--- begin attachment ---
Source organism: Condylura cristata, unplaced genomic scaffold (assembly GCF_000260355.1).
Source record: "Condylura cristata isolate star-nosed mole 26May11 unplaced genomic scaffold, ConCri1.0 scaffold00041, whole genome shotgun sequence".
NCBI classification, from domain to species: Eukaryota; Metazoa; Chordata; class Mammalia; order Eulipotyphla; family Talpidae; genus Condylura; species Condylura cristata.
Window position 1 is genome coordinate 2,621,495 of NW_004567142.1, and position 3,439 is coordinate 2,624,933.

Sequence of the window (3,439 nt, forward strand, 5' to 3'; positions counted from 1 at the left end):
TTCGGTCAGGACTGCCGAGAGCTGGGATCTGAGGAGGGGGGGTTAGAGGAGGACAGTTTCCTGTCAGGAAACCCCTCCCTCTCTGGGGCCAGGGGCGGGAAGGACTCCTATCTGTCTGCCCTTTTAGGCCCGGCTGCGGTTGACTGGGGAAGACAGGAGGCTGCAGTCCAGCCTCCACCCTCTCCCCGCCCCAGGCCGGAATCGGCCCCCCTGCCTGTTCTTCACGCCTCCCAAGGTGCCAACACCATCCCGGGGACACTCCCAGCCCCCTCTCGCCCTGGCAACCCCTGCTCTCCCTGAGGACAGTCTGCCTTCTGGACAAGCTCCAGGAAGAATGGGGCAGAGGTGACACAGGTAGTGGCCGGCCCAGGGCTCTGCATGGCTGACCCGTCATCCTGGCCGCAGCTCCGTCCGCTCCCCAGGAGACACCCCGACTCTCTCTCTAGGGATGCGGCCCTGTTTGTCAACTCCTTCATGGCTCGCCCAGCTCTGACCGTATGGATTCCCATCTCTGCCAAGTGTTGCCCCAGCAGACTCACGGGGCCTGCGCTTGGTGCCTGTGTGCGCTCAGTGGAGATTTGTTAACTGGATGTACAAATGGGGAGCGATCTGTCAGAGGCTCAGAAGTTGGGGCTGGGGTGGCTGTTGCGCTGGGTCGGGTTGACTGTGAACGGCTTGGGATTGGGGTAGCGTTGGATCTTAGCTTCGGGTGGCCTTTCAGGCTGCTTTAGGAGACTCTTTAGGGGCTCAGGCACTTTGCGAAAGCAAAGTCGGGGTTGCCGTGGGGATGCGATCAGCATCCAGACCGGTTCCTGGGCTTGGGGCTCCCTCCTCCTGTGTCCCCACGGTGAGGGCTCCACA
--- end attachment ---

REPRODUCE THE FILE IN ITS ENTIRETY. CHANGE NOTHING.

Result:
Source organism: Condylura cristata, unplaced genomic scaffold (assembly GCF_000260355.1).
Source record: "Condylura cristata isolate star-nosed mole 26May11 unplaced genomic scaffold, ConCri1.0 scaffold00041, whole genome shotgun sequence".
NCBI classification, from domain to species: Eukaryota; Metazoa; Chordata; class Mammalia; order Eulipotyphla; family Talpidae; genus Condylura; species Condylura cristata.
Window position 1 is genome coordinate 2,621,495 of NW_004567142.1, and position 3,439 is coordinate 2,624,933.

Sequence of the window (3,439 nt, forward strand, 5' to 3'; positions counted from 1 at the left end):
TTCGGTCAGGACTGCCGAGAGCTGGGATCTGAGGAGGGGGGGTTAGAGGAGGACAGTTTCCTGTCAGGAAACCCCTCCCTCTCTGGGGCCAGGGGCGGGAAGGACTCCTATCTGTCTGCCCTTTTAGGCCCGGCTGCGGTTGACTGGGGAAGACAGGAGGCTGCAGTCCAGCCTCCACCCTCTCCCCGCCCCAGGCCGGAATCGGCCCCCCTGCCTGTTCTTCACGCCTCCCAAGGTGCCAACACCATCCCGGGGACACTCCCAGCCCCCTCTCGCCCTGGCAACCCCTGCTCTCCCTGAGGACAGTCTGCCTTCTGGACAAGCTCCAGGAAGAATGGGGCAGAGGTGACACAGGTAGTGGCCGGCCCAGGGCTCTGCATGGCTGACCCGTCATCCTGGCCGCAGCTCCGTCCGCTCCCCAGGAGACACCCCGACTCTCTCTCTAGGGATGCGGCCCTGTTTGTCAACTCCTTCATGGCTCGCCCAGCTCTGACCGTATGGATTCCCATCTCTGCCAAGTGTTGCCCCAGCAGACTCACGGGGCCTGCGCTTGGTGCCTGTGTGCGCTCAGTGGAGATTTGTTAACTGGATGTACAAATGGGGAGCGATCTGTCAGAGGCTCAGAAGTTGGGGCTGGGGTGGCTGTTGCGCTGGGTCGGGTTGACTGTGAACGGCTTGGGATTGGGGTAGCGTTGGATCTTAGCTTCGGGTGGCCTTTCAGGCTGCTTTAGGAGACTCTTTAGGGGCTCAGGCACTTTGCGAAAGCAAAGTCGGGGTTGCCGTGGGGATGCGATCAGCATCCAGACCGGTTCCTGGGCTTGGGGCTCCCTCCTCCTGTGTCCCCACGGTGAGGGCTCCACA